Today one of our mentors remarked on our fund raising drag racer VEX robots, and how they had LED’s to report the time in binary. He said you shouldn’t put an LED in the I/O without a resistor on it, as it’s not meant to drive a load, and could damage the microcontroller. I’ve never had a problem, but I do believe there could be merit to this. I thought the VEX had safeguard resistors on the GPIO bank to keep that from happening. And the signal pins don’t even operate on the full 5v. Any opinions?
That brings me to my next question. What about the LED’s that VEX sells on their website? There are no VEX resistors. And if there were, they would have to change their competition rules in order to use them, because you currently cannot modify any electrical components at all, in any way. I can’t see if there is a resistor on there or not, but I would really guess that there’s not, seeing as there are only two wires. If you were to use a resistor on the signal line, I doubt you’d be able to get one that would supply enough power for the LED to still light, so you’d end up having to use a transistor in there too to shunt power from the +5v bar.
Although the Vex Controller provides the 1K Ohm resistors internally and you can directly connect LEDs to the Vex Controller’s outputs as long as you make sure the Cathode is connected to ground, in other microcontroller’s this is not an option since they don’t usually provide these resistors for the outputs and would burn them out.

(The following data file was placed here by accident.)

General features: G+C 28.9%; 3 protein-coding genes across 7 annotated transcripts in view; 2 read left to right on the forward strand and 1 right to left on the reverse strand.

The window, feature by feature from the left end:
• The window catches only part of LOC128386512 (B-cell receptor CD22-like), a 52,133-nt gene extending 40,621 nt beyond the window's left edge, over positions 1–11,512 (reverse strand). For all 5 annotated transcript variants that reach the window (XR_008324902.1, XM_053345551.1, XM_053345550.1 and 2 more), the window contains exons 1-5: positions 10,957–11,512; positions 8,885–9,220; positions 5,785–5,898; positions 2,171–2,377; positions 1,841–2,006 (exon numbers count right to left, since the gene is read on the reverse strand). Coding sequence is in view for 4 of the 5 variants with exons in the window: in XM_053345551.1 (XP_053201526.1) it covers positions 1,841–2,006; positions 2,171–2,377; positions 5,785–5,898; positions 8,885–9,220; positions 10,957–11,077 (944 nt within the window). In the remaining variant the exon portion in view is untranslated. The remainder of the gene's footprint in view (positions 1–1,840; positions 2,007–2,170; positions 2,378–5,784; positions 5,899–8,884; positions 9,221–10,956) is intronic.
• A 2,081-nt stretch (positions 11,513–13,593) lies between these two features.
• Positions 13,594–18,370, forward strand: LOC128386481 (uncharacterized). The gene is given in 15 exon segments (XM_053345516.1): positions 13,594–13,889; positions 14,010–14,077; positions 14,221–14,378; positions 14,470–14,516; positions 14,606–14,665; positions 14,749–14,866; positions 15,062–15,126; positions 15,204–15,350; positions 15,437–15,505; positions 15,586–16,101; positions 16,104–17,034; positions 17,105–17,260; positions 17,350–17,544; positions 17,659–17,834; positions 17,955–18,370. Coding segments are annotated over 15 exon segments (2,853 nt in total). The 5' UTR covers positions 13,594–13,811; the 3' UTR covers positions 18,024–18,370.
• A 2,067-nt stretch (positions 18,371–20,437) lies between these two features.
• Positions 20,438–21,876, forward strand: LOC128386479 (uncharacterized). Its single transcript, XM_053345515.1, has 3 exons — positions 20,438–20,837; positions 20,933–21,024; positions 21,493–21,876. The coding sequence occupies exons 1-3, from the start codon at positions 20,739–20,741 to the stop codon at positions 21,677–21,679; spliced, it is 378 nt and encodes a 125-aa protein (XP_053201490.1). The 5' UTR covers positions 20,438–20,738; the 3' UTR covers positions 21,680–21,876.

I use either 200 Ohm or 470 Ohm networked resistors (DIP) from Digikey to drive the RadioShack LED bar with the Vex Controller and they light up just fine. This brings the total resistance Rt = 1000 + 470 to 1470 Ohms, which is still fine to drive an LED.
The schematic you linked to is true for input as well as output. In other words, switching to an output doesn’t bypass the 1K current-limit resistor.
This design allows you to short-circuit any of the I/O ports directly to ground or +5V without causing any excessive currents that could damage the PIC.
It is safe to directly drive a typical LED from a Vex digital output port since the 1K resistor sets an absolute limit of 5mA; the most I’ve ever measured was 4.63mA. High-brightness LEDs may not be able to light well with this low current.